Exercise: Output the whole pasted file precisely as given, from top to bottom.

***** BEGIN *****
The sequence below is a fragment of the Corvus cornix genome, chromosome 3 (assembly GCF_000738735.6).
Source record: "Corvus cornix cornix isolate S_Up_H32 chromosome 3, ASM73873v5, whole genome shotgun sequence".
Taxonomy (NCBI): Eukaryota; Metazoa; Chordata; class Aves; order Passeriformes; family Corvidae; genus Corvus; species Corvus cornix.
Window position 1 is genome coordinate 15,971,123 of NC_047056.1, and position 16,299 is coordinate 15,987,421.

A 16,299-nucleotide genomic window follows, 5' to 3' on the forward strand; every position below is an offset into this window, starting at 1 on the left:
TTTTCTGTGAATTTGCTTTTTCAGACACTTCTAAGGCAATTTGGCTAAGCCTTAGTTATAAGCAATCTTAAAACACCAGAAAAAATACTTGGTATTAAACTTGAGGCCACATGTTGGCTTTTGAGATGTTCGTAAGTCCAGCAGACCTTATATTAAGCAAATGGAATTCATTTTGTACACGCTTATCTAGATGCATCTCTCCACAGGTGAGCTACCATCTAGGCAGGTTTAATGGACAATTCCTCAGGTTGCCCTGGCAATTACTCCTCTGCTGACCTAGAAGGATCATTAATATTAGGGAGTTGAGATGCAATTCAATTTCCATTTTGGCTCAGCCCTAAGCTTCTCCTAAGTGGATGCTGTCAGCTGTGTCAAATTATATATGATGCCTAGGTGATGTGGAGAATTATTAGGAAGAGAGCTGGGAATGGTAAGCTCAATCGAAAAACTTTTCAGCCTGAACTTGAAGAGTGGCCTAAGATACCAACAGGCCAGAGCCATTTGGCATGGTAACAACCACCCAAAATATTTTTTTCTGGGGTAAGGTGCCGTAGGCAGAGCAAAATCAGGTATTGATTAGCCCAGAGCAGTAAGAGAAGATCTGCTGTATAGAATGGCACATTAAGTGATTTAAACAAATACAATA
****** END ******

The sequence below is a fragment of the Corvus cornix genome, chromosome 3 (assembly GCF_000738735.6).
Source record: "Corvus cornix cornix isolate S_Up_H32 chromosome 3, ASM73873v5, whole genome shotgun sequence".
Taxonomy (NCBI): Eukaryota; Metazoa; Chordata; class Aves; order Passeriformes; family Corvidae; genus Corvus; species Corvus cornix.
Window position 1 is genome coordinate 15,971,123 of NC_047056.1, and position 16,299 is coordinate 15,987,421.

A 16,299-nucleotide genomic window follows, 5' to 3' on the forward strand; every position below is an offset into this window, starting at 1 on the left:
TTTTCTGTGAATTTGCTTTTTCAGACACTTCTAAGGCAATTTGGCTAAGCCTTAGTTATAAGCAATCTTAAAACACCAGAAAAAATACTTGGTATTAAACTTGAGGCCACATGTTGGCTTTTGAGATGTTCGTAAGTCCAGCAGACCTTATATTAAGCAAATGGAATTCATTTTGTACACGCTTATCTAGATGCATCTCTCCACAGGTGAGCTACCATCTAGGCAGGTTTAATGGACAATTCCTCAGGTTGCCCTGGCAATTACTCCTCTGCTGACCTAGAAGGATCATTAATATTAGGGAGTTGAGATGCAATTCAATTTCCATTTTGGCTCAGCCCTAAGCTTCTCCTAAGTGGATGCTGTCAGCTGTGTCAAATTATATATGATGCCTAGGTGATGTGGAGAATTATTAGGAAGAGAGCTGGGAATGGTAAGCTCAATCGAAAAACTTTTCAGCCTGAACTTGAAGAGTGGCCTAAGATACCAACAGGCCAGAGCCATTTGGCATGGTAACAACCACCCAAAATATTTTTTTCTGGGGTAAGGTGCCGTAGGCAGAGCAAAATCAGGTATTGATTAGCCCAGAGCAGTAAGAGAAGATCTGCTGTATAGAATGGCACATTAAGTGATTTAAACAAATACAATA